New York Times trend pieces are often ripe for mockery, but this one is right on: You should be drinking mezcal right now.

This high-pressure infusion technique looks like it could be very useful.


Links for 8/20/10

About that withdrawal from Iraq

An economically sensible take on local food on the NYT op/ed page? It’s true. Stephen Budiansky suggests that the energy used in transporting food should be the least of our worries.

Conor Friedersdorf loses faith that conservatives will ever do anything to meaningfully shrink government, feels more at home with the pragmatic libertarianism of Reason and Cato.

Steven Pearlstein does some back-of-the-envelope math to show that privatizing liquor could make fiscal sense for Virginia.

More smoking ban regret: 42% of Michigan restaurants report reduced sales since the statewide ban took effect.

Cigar smokers are finding new enclaves in London. British Airways tells you where to light up in luxury.

A poem written by a bear.


Links for 8/19/10

Adam Ozimek makes a strong case for why liberals should be skeptical of occupational licensing.

This essay made me miss my barista days, describing perfectly those early morning hours listening to good music and prepping the shop, and taking the morning subways with the workers who get the city ready for later-rising professionals:

On the streets, and in the subway station, there are only a few other people around. As I see it, there is an unspoken code. Some kind of mutual 5 a.m. understanding: we are invisible. There is no eye contact, no acknowledgment of one other. Some of the subway riders are still out from the night before, and some are heading off to work (mostly fast food and construction jobs, some nurses). You can tell the difference by their fresh-from-the-shower wet hair versus just-partied sweaty hair, and sad eyes longing to get back into bed versus expectant eyes longing to get into bed.

In Virginia, two bartenders have been charged with felonies for doing fire tricks. It’s an absurd overreaction, but these tricks can go very, very wrong.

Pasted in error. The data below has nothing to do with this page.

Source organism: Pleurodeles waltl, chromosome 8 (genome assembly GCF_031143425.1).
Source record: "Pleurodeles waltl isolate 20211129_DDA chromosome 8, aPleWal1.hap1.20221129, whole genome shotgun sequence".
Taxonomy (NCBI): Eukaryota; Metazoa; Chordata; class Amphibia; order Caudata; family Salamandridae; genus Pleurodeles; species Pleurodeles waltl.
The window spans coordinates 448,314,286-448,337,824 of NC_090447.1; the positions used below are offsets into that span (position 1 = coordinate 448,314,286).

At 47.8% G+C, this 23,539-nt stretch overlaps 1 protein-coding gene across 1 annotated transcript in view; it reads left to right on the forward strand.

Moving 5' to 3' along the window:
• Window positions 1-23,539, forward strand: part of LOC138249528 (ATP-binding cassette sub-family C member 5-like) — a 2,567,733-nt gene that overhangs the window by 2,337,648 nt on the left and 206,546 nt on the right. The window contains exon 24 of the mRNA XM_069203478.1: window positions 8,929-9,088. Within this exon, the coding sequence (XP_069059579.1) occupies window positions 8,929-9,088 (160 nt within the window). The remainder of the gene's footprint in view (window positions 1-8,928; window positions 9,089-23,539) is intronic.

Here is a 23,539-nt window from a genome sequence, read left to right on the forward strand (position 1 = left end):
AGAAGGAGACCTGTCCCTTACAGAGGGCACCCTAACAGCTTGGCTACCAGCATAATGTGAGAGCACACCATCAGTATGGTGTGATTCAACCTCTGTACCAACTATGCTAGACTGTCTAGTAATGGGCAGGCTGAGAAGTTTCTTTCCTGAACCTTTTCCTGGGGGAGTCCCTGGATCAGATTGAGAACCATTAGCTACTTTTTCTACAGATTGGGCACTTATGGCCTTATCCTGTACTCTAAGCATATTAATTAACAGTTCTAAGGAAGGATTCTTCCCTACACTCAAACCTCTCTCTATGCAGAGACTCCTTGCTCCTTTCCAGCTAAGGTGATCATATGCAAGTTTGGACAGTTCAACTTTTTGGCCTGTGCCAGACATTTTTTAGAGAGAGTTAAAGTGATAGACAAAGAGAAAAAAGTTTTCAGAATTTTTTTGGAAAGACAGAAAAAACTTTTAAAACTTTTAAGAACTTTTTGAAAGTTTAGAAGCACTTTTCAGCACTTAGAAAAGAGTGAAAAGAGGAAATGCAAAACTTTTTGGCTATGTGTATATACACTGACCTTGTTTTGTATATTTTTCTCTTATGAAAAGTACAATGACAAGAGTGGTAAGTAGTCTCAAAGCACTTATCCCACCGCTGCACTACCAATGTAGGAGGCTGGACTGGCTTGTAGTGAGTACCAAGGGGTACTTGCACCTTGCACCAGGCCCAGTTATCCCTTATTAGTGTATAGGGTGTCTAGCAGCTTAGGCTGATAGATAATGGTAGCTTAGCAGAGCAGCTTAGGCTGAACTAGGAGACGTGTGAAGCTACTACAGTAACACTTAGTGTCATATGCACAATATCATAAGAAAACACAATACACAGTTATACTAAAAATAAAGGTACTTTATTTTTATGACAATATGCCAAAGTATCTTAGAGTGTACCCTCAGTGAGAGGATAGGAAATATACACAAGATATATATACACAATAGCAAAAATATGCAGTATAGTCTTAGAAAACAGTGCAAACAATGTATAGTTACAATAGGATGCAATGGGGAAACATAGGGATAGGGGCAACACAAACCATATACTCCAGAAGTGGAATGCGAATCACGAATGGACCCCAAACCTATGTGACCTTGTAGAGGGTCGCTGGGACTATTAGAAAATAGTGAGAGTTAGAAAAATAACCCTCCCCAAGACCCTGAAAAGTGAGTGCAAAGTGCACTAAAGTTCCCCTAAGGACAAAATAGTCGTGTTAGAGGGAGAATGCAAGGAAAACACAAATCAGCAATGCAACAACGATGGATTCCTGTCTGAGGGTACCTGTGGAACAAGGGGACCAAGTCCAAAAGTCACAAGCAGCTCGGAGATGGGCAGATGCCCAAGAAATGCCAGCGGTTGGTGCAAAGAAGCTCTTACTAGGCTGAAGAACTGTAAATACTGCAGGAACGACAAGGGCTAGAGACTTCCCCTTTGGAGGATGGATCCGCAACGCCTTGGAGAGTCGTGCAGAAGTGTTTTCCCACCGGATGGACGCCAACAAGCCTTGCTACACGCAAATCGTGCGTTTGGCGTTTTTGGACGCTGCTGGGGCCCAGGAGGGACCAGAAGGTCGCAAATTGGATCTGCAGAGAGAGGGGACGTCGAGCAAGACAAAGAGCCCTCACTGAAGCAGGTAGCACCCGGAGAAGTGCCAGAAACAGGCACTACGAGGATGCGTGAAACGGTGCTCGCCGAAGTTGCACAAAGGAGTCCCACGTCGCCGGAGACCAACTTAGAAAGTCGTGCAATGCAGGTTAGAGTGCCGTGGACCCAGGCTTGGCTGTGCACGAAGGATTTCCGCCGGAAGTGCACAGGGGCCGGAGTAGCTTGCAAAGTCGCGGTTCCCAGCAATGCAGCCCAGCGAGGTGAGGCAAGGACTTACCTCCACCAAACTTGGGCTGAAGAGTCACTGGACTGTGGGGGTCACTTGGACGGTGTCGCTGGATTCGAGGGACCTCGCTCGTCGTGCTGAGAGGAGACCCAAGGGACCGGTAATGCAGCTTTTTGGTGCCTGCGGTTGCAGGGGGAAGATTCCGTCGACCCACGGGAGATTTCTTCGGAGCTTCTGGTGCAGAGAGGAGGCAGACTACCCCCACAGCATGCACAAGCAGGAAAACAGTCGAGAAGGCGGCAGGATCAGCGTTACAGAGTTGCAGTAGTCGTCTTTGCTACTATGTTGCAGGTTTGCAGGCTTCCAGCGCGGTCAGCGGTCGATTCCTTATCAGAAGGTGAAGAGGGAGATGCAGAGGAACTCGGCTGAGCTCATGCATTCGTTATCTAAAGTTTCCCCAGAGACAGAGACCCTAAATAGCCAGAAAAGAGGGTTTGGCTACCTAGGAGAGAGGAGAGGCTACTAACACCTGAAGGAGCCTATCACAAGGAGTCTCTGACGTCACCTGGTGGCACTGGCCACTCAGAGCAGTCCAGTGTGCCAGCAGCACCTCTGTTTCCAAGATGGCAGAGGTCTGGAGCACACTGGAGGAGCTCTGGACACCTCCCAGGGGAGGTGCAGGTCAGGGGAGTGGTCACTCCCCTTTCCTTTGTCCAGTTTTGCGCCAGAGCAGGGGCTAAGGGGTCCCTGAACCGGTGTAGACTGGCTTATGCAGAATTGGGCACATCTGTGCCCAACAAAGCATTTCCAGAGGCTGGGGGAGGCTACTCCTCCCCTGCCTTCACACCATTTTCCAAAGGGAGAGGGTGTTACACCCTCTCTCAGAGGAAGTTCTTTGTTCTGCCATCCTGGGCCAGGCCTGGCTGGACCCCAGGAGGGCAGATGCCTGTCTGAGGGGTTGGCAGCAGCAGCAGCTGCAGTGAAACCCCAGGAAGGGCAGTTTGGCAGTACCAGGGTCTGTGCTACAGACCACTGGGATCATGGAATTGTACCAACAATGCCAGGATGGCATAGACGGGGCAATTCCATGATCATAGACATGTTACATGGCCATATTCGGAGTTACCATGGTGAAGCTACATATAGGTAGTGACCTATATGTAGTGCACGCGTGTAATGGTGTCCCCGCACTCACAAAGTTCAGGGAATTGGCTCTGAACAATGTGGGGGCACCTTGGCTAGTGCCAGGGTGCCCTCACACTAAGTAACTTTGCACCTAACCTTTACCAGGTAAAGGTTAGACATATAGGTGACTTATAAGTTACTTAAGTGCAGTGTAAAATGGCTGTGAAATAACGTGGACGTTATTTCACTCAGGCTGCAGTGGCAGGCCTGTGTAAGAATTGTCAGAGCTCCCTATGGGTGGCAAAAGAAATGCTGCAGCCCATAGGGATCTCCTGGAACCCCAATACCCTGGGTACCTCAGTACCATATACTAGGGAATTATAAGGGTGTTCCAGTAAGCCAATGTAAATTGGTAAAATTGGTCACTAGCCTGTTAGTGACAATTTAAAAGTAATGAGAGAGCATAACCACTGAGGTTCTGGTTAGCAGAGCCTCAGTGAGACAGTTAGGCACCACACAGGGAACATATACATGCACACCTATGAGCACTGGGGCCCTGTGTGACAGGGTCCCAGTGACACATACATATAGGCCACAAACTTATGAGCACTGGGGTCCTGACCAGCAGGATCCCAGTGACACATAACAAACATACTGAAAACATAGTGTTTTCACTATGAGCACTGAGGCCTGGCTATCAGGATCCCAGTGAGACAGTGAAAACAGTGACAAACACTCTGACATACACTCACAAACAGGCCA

This Freakonomics profile of Randal O’Toole is specifically about rail transit, but this point about cognitive bias has more general application:

So why would rail lovers at home be rail detractors at work? O’Toole’s reasoning: “I don’t expect taxpayers to subsidize these preferences any more than if I liked hot-air balloons or midget submarines.” […]

Is supporting policies that go completely counter to one’s own personal preferences to be admired or abhorred? Some might find it eccentric, and it certainly is a minority trait. My experience has been that most people in this world assume that others share their likes, and if they don’t, they will do so with just a little persuasion. In some cases this may be true. But regardless, this is certainly a convenient outlook because it means there is a happy coincidence: the best path to doing selfless good for others just happens to be promoting public policies that cater to one’s own self-interest.

One virtue of economics is that it encourages one to see markets as a discovery process for revealing people’s actual preferences, rather than allowing one to assume that one’s own are superior are widely held.

Can we date? A handy flowchart.


Smoking ban resistance in the UP!

Cheers to the veterans at American Legion Post 444 in Baraga, Michigan, in the Upper Peninsula, who are challenging the state’s smoking ban in court and refusing to comply:

During the next two months, several citizen complaints were filed about the post’s noncompliance, and local health department officials sent notices of violation. Geroux responded with a news release July 16 that described the new law as unconstitutional and un-American.

Further, the exemption for Detroit’s casinos (which was based on their need to compete with American Indian casinos not covered by the state law) is “wildly unfair” to the Baraga post, which lies within a mile, and competes for customers, with two alcohol-serving, smoking-acceptable tribal facilities, Geroux said.